Highly contagious disease: school remains closed due to TBC

Highly contagious disease: school remains closed due to TBC

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Dangerous infectious disease: Dresden school closed due to TBC examination

Because of a "precautionary TBC examination" there are no classes in a Dresden school. According to a media report, the contagious disease was diagnosed in one person at the beginning of the school year. The bacterial infectious disease primarily affects the lungs.

School remains closed due to TBC investigation

There is apparently a case of tuberculosis at a school in Dresden: "Due to a precautionary TBC examination, there are no classes on December 4th and 5th, 2017 at the secondary school and the general high school of the HOGA on Zamenhofstrasse 61/63", says in a message.

Diagnosis at the beginning of the school year

According to a report by the "Tag24" portal, one person is currently being treated for the disease in hospital, others may have been infected.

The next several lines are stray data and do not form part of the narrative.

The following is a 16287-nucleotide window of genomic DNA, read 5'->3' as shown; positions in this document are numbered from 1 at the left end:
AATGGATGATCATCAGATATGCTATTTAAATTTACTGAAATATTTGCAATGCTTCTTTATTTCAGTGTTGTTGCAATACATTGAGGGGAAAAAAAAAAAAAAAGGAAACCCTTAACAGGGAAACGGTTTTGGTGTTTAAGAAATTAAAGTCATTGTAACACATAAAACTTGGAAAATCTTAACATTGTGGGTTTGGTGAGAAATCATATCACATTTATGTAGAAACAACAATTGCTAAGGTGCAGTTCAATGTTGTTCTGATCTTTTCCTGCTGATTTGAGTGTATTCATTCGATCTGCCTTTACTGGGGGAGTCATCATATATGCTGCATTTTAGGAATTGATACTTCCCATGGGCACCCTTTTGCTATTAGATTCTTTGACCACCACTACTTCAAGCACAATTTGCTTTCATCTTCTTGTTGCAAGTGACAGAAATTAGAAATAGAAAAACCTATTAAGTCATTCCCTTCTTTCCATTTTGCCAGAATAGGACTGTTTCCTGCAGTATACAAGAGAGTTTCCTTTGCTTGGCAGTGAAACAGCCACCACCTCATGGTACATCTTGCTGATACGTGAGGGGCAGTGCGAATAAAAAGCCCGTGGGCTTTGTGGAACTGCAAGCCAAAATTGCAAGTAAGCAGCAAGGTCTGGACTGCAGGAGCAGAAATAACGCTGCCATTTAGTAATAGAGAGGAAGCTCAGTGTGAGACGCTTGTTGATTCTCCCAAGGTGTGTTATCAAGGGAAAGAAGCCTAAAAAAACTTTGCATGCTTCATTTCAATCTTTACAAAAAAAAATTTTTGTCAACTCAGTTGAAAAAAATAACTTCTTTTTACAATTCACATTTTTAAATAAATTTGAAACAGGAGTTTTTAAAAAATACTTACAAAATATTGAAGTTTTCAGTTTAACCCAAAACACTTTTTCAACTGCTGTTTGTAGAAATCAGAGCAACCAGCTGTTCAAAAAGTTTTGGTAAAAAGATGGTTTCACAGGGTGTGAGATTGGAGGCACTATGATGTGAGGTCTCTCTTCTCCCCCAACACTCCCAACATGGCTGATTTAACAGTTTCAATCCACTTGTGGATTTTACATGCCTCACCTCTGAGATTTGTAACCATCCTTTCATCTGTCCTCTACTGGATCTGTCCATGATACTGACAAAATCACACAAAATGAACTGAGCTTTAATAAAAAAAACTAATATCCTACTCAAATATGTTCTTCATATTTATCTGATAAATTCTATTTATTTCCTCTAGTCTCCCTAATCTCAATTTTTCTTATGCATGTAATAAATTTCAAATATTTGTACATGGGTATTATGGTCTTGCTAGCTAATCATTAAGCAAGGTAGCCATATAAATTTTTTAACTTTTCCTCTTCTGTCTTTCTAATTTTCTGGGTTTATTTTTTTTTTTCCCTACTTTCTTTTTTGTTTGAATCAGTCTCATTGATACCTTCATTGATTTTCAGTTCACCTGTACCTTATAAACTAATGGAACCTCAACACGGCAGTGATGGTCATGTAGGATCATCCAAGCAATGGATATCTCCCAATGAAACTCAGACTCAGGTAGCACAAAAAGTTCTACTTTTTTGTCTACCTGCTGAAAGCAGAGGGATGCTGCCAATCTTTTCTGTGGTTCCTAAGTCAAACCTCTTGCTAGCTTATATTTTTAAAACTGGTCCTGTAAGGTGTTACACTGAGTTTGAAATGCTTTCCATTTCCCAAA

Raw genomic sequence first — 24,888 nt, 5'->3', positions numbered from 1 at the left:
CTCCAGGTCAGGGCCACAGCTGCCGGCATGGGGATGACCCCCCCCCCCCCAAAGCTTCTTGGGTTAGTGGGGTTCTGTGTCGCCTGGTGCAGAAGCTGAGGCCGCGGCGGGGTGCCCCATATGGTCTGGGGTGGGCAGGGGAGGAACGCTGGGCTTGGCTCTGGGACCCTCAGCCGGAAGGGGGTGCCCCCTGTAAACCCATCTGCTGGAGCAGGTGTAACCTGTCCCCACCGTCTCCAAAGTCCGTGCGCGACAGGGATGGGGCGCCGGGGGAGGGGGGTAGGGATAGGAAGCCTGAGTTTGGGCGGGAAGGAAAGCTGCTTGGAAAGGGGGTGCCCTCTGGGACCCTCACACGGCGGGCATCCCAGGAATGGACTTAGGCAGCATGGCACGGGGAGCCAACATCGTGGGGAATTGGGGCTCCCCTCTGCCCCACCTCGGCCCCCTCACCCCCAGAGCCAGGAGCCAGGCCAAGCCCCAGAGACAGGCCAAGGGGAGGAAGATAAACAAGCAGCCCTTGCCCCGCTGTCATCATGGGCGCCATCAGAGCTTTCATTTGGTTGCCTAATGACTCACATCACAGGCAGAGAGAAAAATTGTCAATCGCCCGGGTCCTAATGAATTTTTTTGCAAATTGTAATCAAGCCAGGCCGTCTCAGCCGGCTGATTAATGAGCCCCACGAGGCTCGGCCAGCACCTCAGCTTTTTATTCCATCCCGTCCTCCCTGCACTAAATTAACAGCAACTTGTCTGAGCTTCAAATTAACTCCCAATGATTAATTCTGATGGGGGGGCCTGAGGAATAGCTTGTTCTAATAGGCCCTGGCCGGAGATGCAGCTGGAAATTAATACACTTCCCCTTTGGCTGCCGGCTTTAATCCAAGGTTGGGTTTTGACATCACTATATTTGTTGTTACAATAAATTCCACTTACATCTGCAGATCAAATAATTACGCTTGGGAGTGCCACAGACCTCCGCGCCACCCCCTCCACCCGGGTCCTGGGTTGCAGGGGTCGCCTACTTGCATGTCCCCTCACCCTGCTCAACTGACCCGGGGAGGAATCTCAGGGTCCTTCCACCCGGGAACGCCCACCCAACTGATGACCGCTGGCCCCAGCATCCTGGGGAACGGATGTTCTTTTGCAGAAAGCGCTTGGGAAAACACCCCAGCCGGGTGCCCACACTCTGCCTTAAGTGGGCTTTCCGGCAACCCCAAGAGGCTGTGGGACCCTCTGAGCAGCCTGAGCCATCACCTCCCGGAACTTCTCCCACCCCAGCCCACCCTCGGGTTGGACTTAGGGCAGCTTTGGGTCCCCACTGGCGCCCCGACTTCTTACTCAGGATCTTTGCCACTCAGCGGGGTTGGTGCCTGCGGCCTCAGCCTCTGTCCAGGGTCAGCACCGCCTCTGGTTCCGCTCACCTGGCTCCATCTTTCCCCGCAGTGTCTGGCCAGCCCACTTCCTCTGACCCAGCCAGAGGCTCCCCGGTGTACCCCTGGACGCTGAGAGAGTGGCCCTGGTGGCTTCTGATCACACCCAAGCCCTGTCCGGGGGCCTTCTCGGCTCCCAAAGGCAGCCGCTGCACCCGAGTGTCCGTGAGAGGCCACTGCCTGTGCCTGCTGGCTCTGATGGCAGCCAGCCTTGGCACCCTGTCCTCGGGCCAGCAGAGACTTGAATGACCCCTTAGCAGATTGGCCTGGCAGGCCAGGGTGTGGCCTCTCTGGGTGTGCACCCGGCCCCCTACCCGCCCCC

According to the report, the disease was diagnosed in one person at the beginning of the school year.

Now, as part of a routine examination, it turned out that pupils and / or teachers may have been infected.

Transmission by droplet infection

Tuberculosis (TBC) is a bacterial infectious disease that particularly affects the lungs. It used to be referred to as “consumption”.

Triggers are so-called "mycobacteria", which mainly affect the lungs and are transmitted especially when coughing, sneezing and speaking.

At the beginning of the disease, non-specific symptoms such as cough, night sweats and a slightly elevated temperature appear.

The symptoms increase later and can include high fever, persistent cough with expectoration and shortness of breath. The disease is usually easy to treat with antibiotics.

Years can pass from infection to onset

According to health experts, the disease can be overlooked in examinations because it can take years from infection to the onset of TBC.

As the Robert Koch Institute (RKI) writes on its website, tuberculosis can still develop "decades after infection", especially if the immune system is weakened. (ad)

Author and source information

Video: Mayo Clinic Radio - Back to school: Kids and infectious diseases (July 2022).


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